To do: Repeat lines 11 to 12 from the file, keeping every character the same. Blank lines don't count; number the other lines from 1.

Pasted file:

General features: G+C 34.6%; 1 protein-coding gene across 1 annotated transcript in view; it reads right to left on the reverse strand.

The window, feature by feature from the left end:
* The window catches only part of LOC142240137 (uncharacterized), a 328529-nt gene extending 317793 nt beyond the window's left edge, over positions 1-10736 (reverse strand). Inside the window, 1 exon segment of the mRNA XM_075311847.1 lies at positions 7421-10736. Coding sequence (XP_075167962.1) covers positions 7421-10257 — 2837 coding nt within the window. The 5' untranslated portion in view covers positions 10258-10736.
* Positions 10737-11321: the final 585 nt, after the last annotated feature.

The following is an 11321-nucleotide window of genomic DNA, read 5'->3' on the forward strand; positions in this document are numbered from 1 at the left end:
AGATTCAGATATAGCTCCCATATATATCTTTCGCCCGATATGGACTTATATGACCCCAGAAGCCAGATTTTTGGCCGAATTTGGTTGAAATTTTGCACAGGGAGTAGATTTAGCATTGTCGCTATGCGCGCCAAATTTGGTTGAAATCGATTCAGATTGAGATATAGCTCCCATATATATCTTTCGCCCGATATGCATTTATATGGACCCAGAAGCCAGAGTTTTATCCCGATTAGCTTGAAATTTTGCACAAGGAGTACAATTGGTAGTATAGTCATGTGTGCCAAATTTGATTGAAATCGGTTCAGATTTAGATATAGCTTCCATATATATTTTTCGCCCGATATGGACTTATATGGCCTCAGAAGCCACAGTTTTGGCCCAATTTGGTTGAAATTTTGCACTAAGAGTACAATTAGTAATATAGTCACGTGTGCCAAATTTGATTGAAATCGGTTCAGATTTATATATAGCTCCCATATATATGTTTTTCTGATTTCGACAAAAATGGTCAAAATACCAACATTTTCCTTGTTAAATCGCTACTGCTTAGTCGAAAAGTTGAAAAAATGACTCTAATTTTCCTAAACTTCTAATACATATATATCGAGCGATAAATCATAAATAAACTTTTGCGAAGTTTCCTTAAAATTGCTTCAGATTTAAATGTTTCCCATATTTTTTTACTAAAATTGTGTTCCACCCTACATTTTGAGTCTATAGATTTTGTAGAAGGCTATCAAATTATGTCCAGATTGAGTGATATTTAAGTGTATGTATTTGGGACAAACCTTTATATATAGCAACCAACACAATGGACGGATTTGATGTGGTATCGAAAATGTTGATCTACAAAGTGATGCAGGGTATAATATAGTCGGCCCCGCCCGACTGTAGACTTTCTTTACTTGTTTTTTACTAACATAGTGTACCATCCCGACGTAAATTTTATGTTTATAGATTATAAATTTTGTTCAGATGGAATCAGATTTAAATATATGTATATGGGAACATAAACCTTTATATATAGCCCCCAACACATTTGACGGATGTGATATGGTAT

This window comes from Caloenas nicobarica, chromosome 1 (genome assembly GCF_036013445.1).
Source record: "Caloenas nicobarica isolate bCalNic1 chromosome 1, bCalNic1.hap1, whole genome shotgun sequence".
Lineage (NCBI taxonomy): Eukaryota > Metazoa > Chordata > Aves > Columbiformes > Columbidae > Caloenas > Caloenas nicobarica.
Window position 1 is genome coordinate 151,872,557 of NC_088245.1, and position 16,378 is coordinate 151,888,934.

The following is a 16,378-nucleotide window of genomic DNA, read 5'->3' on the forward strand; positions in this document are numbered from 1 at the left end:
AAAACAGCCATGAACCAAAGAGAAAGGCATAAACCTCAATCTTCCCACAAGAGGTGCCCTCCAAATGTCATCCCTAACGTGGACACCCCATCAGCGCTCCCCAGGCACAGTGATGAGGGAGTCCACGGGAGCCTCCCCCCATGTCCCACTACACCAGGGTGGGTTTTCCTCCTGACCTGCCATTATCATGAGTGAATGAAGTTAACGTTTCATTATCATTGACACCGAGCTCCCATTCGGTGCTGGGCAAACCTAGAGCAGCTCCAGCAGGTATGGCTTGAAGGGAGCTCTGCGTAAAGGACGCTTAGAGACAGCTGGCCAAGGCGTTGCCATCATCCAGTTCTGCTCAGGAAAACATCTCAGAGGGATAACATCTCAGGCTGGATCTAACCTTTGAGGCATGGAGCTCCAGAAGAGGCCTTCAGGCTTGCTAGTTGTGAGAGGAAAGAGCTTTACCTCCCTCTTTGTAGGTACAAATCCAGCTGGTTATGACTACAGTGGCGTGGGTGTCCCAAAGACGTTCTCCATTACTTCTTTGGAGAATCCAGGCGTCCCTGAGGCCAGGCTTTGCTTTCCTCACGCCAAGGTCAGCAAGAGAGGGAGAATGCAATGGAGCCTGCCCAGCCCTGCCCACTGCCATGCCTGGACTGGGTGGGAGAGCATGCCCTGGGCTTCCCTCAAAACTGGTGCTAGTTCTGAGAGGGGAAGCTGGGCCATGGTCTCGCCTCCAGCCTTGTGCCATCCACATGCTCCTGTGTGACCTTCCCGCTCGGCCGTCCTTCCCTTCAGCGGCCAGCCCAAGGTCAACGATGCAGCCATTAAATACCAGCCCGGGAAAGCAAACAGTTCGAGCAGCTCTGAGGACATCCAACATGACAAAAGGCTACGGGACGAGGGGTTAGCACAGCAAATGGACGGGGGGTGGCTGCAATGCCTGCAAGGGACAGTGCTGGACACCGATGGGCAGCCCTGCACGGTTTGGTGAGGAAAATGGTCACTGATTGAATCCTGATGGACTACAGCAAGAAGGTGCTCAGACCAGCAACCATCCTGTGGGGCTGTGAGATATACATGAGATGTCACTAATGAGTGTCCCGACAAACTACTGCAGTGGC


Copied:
The following is a 16,378-nucleotide window of genomic DNA, read 5'->3' on the forward strand; positions in this document are numbered from 1 at the left end:
AAAACAGCCATGAACCAAAGAGAAAGGCATAAACCTCAATCTTCCCACAAGAGGTGCCCTCCAAATGTCATCCCTAACGTGGACACCCCATCAGCGCTCCCCAGGCACAGTGATGAGGGAGTCCACGGGAGCCTCCCCCCATGTCCCACTACACCAGGGTGGGTTTTCCTCCTGACCTGCCATTATCATGAGTGAATGAAGTTAACGTTTCATTATCATTGACACCGAGCTCCCATTCGGTGCTGGGCAAACCTAGAGCAGCTCCAGCAGGTATGGCTTGAAGGGAGCTCTGCGTAAAGGACGCTTAGAGACAGCTGGCCAAGGCGTTGCCATCATCCAGTTCTGCTCAGGAAAACATCTCAGAGGGATAACATCTCAGGCTGGATCTAACCTTTGAGGCATGGAGCTCCAGAAGAGGCCTTCAGGCTTGCTAGTTGTGAGAGGAAAGAGCTTTACCTCCCTCTTTGTAGGTACAAATCCAGCTGGTTATGACTACAGTGGCGTGGGTGTCCCAAAGACGTTCTCCATTACTTCTTTGGAGAATCCAGGCGTCCCTGAGGCCAGGCTTTGCTTTCCTCACGCCAAGGTCAGCAAGAGAGGGAGAATGCAATGGAGCCTGCCCAGCCCTGCCCACTGCCATGCCTGGACTGGGTGGGAGAGCATGCCCTGGGCTTCCCTCAAAACTGGTGCTAGTTCTGAGAGGGGAAGCTGGGCCATGGTCTCGCCTCCAGCCTTGTGCCATCCACATGCTCCTGTGTGACCTTCCCGCTCGGCCGTCCTTCCCTTCAGCGGCCAGCCCAAGGTCAACGATGCAGCCATTAAATACCAGCCCGGGAAAGCAAACAGTTCGAGCAGCTCTGAGGACATCCAACATGACAAAAGGCTACGGGACGAGGGGTTAGCACAGCAAATGGACGGGGGGTGGCTGCAATGCCTGCAAGGGACAGTGCTGGACACCGATGGGCAGCCCTGCACGGTTTGGTGAGGAAAATGGTCACTGATTGAATCCTGATGGACTACAGCAAGAAGGTGCTCAGACCAGCAACCATCCTGTGGGGCTGTGAGATATACATGAGATGTCACTAATGAGTGTCCCGACAAACTACTGCAGTGGC